The real problem, and the one Olivier cares most about, is the government sponsored funding of industrial polluters and the fall of the small farmer and winemaker in France.
Many of these truly industrial wines from France are a product we don’t encounter in the United States. When you go to a supermarket in Paris, you will see wines from every prestigious appellation, including Pomerol, Sauternes, and Saint-Emilion, all at a price of 10 euros per bottle or even less. Due to the ranks of American importers combing through the mass of French wines searching for quality, most of these mass produced wines don’t make it to the United States. Here in the US these appellations command top dollar and are thought of as rare gems, pillars of the AOC system. But the reality is that the AOC system has been diluted and corrupted by these sham wines, until it has become almost meaningless.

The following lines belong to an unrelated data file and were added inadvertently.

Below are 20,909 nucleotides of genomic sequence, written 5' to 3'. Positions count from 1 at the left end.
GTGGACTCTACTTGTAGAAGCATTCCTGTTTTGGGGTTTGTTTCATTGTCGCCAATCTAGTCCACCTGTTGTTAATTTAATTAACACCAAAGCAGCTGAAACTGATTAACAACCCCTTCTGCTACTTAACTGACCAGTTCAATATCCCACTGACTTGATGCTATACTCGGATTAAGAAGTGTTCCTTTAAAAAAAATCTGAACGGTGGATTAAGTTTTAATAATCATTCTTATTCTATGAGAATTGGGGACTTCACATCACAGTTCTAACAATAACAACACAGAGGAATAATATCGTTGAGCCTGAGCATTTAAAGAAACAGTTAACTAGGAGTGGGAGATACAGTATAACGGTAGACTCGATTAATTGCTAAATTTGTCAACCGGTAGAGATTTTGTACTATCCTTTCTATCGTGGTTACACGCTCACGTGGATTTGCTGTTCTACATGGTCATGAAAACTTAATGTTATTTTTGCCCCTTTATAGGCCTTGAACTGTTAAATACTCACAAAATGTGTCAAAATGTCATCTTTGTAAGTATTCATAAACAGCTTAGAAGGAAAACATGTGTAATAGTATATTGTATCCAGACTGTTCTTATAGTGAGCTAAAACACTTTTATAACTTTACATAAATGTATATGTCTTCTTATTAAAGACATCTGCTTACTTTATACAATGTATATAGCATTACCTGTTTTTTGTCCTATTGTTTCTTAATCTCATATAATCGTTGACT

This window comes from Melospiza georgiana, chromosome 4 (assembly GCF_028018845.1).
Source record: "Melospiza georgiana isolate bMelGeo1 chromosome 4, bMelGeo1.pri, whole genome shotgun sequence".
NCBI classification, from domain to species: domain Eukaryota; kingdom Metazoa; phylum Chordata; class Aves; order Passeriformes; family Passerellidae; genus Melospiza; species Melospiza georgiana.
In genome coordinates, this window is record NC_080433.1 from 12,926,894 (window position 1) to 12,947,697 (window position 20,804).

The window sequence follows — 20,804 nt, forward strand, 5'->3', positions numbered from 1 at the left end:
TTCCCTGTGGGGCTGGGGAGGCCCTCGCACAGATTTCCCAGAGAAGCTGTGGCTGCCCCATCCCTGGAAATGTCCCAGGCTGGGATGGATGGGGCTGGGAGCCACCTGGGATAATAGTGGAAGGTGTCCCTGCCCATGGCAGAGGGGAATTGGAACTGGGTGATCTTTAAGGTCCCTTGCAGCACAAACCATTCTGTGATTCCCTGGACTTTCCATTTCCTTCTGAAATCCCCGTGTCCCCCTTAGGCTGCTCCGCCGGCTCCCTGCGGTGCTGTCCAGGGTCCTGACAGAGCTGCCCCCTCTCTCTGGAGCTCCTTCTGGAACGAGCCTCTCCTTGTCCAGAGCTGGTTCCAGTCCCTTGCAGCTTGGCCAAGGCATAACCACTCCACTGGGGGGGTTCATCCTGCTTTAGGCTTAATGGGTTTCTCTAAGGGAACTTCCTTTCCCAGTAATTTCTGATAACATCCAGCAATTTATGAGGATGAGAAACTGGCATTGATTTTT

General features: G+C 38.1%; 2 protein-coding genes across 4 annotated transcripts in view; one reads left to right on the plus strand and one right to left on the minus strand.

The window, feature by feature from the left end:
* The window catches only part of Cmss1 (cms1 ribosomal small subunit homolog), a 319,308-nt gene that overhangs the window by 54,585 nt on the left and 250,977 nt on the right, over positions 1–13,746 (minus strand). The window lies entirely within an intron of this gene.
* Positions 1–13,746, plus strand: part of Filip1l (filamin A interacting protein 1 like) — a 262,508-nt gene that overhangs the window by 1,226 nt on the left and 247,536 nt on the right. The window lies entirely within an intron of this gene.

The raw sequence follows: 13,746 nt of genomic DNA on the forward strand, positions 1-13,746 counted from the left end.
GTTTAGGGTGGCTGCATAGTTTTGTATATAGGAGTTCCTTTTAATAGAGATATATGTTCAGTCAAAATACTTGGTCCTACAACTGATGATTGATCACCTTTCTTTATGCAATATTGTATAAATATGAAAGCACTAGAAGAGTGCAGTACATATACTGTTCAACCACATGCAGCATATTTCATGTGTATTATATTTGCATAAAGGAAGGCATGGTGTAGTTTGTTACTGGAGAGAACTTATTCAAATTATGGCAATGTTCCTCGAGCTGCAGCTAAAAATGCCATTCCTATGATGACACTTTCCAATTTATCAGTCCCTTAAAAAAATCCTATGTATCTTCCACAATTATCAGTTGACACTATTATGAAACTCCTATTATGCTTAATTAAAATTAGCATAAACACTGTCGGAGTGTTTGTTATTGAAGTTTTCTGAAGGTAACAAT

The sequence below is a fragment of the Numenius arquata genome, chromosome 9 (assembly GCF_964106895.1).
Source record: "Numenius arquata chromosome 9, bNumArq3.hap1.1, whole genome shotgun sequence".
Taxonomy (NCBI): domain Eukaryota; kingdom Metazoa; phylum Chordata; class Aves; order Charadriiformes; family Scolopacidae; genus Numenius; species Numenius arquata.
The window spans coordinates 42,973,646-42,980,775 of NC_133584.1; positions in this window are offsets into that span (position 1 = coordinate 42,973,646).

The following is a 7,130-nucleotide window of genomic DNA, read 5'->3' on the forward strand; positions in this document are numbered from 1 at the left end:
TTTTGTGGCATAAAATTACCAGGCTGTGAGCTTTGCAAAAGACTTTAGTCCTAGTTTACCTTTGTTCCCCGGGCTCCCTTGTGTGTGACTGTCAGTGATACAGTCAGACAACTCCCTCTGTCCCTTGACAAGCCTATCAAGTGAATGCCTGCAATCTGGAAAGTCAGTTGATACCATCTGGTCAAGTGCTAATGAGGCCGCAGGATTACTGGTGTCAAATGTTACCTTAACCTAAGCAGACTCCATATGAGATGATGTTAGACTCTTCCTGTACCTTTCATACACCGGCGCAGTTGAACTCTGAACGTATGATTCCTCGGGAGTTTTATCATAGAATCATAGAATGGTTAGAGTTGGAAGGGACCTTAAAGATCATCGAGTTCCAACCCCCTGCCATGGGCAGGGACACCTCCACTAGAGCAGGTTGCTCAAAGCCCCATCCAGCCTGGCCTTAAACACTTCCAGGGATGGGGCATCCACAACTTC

The same is true of the wines of Anjou, Olivier’s homeland. The bulk of wines from this area now come from overproducing vines doused in herbicides and pesticides, and the reputation of the wines has tumbled into obscurity. In a letter he wrote in 2011, when this whole fiasco started, Olivier recalled how before 1980 his small town, Martigné-Briand, comprised 120 winemakers, 800 harvesters, 5 bistros, and 800 hectares of vines. Today there are 40 agro-business wineries, 2 vine growers, 40 harvesters, 2 bistros, and 850 hectares of vines.” The Layon river, once one of the cleanest and most beautiful in France, is so polluted you can’t even swim in it anymore.